A Year Like No Other

      “This year, no one has water” said Mario Santoyo, assistant general manager of Friant Water Authority near Fresno, a unit of the Federal Central Valley Project that provides irrigation for 15,000 farmers in eastern San Joaquin Valley. “The public has no idea how bad this is going to be....there will be nothing,” said Santoyo glumly. Friant Dam distributes water to more than a million acres of fertile fields that lie mostly east of highway 99, from Madera to Kern County. The area produces more crops per volume than any other in the nation.
      Behind the dam, Millerton reservoir was dangerously low as of Feb. 7, and Friant's managers were scouring the state to find more water. We were on a boat on Millerton, touring the site of a proposed new dam, Temperance Flat, that could rise at the back end of the lake, more than doubling storage in the reservoir. (Because of its position in low hills, Friant Dam cannot be raised).

A Dam You Love or Hate

The proposed dam at Temperance Flat (red) would hold 1.2 million acre
feet of water, extending another 16 miles up the river behind the current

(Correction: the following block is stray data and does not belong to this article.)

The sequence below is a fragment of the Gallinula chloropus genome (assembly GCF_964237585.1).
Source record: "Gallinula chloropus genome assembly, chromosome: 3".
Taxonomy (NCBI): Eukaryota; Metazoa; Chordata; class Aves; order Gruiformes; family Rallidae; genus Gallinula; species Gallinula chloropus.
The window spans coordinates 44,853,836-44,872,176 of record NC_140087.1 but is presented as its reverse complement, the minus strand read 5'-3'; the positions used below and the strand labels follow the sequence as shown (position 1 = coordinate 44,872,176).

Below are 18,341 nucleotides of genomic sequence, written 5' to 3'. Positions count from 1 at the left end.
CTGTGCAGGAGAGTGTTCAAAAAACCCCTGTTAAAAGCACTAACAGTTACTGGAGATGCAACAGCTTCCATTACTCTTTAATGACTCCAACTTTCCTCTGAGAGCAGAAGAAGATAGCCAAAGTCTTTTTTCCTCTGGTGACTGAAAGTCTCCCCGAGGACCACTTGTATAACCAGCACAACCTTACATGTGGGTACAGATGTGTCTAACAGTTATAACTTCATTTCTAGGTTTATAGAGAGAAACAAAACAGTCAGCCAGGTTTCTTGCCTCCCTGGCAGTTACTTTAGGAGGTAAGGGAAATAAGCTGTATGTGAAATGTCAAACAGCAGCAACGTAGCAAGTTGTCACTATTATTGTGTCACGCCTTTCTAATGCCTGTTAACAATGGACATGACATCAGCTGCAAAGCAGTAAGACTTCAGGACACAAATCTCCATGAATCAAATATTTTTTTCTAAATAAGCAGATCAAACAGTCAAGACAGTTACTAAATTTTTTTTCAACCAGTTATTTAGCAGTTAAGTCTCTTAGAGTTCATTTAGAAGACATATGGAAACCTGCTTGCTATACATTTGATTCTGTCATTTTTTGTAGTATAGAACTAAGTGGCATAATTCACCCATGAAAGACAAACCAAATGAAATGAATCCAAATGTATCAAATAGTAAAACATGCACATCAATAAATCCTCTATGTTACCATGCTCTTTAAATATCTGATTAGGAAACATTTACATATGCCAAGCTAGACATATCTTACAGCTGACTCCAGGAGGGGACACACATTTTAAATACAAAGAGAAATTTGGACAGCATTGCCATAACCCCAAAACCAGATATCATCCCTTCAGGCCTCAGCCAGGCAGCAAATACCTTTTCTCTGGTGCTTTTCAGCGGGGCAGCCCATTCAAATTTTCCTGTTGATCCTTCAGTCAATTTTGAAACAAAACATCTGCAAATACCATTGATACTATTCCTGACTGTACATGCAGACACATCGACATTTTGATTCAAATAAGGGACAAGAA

Friant dam (in gray and pictured at top) Credit: Patricia McBroom
      Temperance Flat is one of the most controversial storage projects in California. Farmers want it; environmentalists oppose it; Federal officials have left it on the shelf for years. But this year, in the wake of California's epic drought year, the project is alive and well. Like nothing else, these months with no precipitation have driven home the awareness that California does not have enough water in storage to get through really bad dry periods.
      Friant farmers are particularly vulnerable this year, which helps explain why President Obama is coming to Fresno on Friday, along with Senators Dianne Feinstein and Barbara Boxer, who introduced drought-fighting legislation in Congress this week. The Senate bill counters a bill passed in the House by Republicans last week that would roll back the historic San Joaquin River restoration project, among other ill-considered features.